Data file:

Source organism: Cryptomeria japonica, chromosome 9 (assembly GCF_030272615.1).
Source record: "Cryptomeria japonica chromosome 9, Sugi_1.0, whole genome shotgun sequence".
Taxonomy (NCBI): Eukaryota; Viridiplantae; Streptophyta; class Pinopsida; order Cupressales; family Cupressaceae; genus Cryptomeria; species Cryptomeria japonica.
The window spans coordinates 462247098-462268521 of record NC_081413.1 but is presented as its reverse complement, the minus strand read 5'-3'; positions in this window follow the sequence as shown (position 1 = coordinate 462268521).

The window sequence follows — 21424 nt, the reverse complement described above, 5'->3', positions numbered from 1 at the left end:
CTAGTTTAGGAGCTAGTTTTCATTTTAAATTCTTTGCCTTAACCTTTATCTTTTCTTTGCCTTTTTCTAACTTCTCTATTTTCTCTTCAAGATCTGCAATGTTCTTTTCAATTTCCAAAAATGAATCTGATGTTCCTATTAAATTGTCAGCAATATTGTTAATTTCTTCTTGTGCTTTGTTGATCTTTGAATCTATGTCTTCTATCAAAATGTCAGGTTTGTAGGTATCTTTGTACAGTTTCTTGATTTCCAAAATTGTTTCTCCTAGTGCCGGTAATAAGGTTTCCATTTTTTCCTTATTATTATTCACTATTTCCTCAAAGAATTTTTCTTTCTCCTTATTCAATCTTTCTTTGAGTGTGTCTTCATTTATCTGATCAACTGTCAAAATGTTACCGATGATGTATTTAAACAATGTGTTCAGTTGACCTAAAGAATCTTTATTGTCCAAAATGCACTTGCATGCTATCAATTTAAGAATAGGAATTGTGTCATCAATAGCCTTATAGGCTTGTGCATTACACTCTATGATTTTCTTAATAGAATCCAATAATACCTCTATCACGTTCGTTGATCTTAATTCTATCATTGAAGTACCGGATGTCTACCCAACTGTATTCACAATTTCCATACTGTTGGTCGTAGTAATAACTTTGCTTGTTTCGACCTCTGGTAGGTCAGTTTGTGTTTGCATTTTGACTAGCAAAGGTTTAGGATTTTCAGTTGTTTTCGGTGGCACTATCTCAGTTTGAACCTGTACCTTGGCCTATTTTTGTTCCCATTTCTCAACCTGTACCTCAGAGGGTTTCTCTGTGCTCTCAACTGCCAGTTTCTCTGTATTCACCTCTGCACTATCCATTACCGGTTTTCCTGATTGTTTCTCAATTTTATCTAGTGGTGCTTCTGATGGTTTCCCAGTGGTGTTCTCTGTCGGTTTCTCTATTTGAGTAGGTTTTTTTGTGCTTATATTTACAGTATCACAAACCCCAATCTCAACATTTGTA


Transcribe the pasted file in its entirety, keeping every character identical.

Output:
Source organism: Cryptomeria japonica, chromosome 9 (assembly GCF_030272615.1).
Source record: "Cryptomeria japonica chromosome 9, Sugi_1.0, whole genome shotgun sequence".
Taxonomy (NCBI): Eukaryota; Viridiplantae; Streptophyta; class Pinopsida; order Cupressales; family Cupressaceae; genus Cryptomeria; species Cryptomeria japonica.
The window spans coordinates 462247098-462268521 of record NC_081413.1 but is presented as its reverse complement, the minus strand read 5'-3'; positions in this window follow the sequence as shown (position 1 = coordinate 462268521).

The window sequence follows — 21424 nt, the reverse complement described above, 5'->3', positions numbered from 1 at the left end:
CTAGTTTAGGAGCTAGTTTTCATTTTAAATTCTTTGCCTTAACCTTTATCTTTTCTTTGCCTTTTTCTAACTTCTCTATTTTCTCTTCAAGATCTGCAATGTTCTTTTCAATTTCCAAAAATGAATCTGATGTTCCTATTAAATTGTCAGCAATATTGTTAATTTCTTCTTGTGCTTTGTTGATCTTTGAATCTATGTCTTCTATCAAAATGTCAGGTTTGTAGGTATCTTTGTACAGTTTCTTGATTTCCAAAATTGTTTCTCCTAGTGCCGGTAATAAGGTTTCCATTTTTTCCTTATTATTATTCACTATTTCCTCAAAGAATTTTTCTTTCTCCTTATTCAATCTTTCTTTGAGTGTGTCTTCATTTATCTGATCAACTGTCAAAATGTTACCGATGATGTATTTAAACAATGTGTTCAGTTGACCTAAAGAATCTTTATTGTCCAAAATGCACTTGCATGCTATCAATTTAAGAATAGGAATTGTGTCATCAATAGCCTTATAGGCTTGTGCATTACACTCTATGATTTTCTTAATAGAATCCAATAATACCTCTATCACGTTCGTTGATCTTAATTCTATCATTGAAGTACCGGATGTCTACCCAACTGTATTCACAATTTCCATACTGTTGGTCGTAGTAATAACTTTGCTTGTTTCGACCTCTGGTAGGTCAGTTTGTGTTTGCATTTTGACTAGCAAAGGTTTAGGATTTTCAGTTGTTTTCGGTGGCACTATCTCAGTTTGAACCTGTACCTTGGCCTATTTTTGTTCCCATTTCTCAACCTGTACCTCAGAGGGTTTCTCTGTGCTCTCAACTGCCAGTTTCTCTGTATTCACCTCTGCACTATCCATTACCGGTTTTCCTGATTGTTTCTCAATTTTATCTAGTGGTGCTTCTGATGGTTTCCCAGTGGTGTTCTCTGTCGGTTTCTCTATTTGAGTAGGTTTTTTTGTGCTTATATTTACAGTATCACAAACCCCAATCTCAACATTTGTA